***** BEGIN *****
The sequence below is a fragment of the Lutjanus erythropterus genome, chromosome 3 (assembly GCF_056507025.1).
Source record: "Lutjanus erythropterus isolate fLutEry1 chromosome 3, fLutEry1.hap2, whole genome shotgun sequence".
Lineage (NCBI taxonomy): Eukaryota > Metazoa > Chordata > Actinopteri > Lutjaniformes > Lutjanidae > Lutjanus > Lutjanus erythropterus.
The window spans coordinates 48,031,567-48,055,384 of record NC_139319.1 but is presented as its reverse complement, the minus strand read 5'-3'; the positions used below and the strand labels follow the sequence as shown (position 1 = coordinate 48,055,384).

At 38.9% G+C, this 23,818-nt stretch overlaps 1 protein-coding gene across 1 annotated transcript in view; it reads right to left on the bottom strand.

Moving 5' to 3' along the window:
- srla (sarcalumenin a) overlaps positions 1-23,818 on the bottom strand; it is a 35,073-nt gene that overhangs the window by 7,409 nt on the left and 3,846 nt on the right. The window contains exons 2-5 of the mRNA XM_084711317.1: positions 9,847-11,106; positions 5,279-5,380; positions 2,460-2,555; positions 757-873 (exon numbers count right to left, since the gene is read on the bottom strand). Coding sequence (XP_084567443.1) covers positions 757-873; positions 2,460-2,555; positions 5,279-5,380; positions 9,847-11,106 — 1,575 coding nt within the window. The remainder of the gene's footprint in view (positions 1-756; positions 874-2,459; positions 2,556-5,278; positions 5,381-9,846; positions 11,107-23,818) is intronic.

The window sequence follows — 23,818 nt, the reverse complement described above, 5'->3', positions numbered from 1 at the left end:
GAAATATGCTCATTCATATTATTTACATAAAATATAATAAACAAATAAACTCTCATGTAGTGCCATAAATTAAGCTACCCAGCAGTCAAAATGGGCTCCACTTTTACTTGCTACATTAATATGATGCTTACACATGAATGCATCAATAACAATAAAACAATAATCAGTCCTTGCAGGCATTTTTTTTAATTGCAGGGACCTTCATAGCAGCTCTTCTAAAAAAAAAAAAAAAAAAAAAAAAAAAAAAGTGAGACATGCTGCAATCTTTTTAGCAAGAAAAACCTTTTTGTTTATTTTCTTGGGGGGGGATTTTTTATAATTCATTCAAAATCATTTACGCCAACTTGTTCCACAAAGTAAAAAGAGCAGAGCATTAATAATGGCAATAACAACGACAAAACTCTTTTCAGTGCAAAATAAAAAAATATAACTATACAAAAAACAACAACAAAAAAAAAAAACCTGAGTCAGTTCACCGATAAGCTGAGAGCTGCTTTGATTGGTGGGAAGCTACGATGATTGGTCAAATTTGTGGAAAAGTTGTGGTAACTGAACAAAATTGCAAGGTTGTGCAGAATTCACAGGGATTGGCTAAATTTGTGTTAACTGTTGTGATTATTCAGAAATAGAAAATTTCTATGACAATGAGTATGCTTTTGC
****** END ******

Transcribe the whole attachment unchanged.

The sequence below is a fragment of the Lutjanus erythropterus genome, chromosome 3 (assembly GCF_056507025.1).
Source record: "Lutjanus erythropterus isolate fLutEry1 chromosome 3, fLutEry1.hap2, whole genome shotgun sequence".
Lineage (NCBI taxonomy): Eukaryota > Metazoa > Chordata > Actinopteri > Lutjaniformes > Lutjanidae > Lutjanus > Lutjanus erythropterus.
The window spans coordinates 48,031,567-48,055,384 of record NC_139319.1 but is presented as its reverse complement, the minus strand read 5'-3'; the positions used below and the strand labels follow the sequence as shown (position 1 = coordinate 48,055,384).

At 38.9% G+C, this 23,818-nt stretch overlaps 1 protein-coding gene across 1 annotated transcript in view; it reads right to left on the bottom strand.

Moving 5' to 3' along the window:
- srla (sarcalumenin a) overlaps positions 1-23,818 on the bottom strand; it is a 35,073-nt gene that overhangs the window by 7,409 nt on the left and 3,846 nt on the right. The window contains exons 2-5 of the mRNA XM_084711317.1: positions 9,847-11,106; positions 5,279-5,380; positions 2,460-2,555; positions 757-873 (exon numbers count right to left, since the gene is read on the bottom strand). Coding sequence (XP_084567443.1) covers positions 757-873; positions 2,460-2,555; positions 5,279-5,380; positions 9,847-11,106 — 1,575 coding nt within the window. The remainder of the gene's footprint in view (positions 1-756; positions 874-2,459; positions 2,556-5,278; positions 5,381-9,846; positions 11,107-23,818) is intronic.

The window sequence follows — 23,818 nt, the reverse complement described above, 5'->3', positions numbered from 1 at the left end:
GAAATATGCTCATTCATATTATTTACATAAAATATAATAAACAAATAAACTCTCATGTAGTGCCATAAATTAAGCTACCCAGCAGTCAAAATGGGCTCCACTTTTACTTGCTACATTAATATGATGCTTACACATGAATGCATCAATAACAATAAAACAATAATCAGTCCTTGCAGGCATTTTTTTTAATTGCAGGGACCTTCATAGCAGCTCTTCTAAAAAAAAAAAAAAAAAAAAAAAAAAAAAAGTGAGACATGCTGCAATCTTTTTAGCAAGAAAAACCTTTTTGTTTATTTTCTTGGGGGGGGATTTTTTATAATTCATTCAAAATCATTTACGCCAACTTGTTCCACAAAGTAAAAAGAGCAGAGCATTAATAATGGCAATAACAACGACAAAACTCTTTTCAGTGCAAAATAAAAAAATATAACTATACAAAAAACAACAACAAAAAAAAAAAACCTGAGTCAGTTCACCGATAAGCTGAGAGCTGCTTTGATTGGTGGGAAGCTACGATGATTGGTCAAATTTGTGGAAAAGTTGTGGTAACTGAACAAAATTGCAAGGTTGTGCAGAATTCACAGGGATTGGCTAAATTTGTGTTAACTGTTGTGATTATTCAGAAATAGAAAATTTCTATGACAATGAGTATGCTTTTGC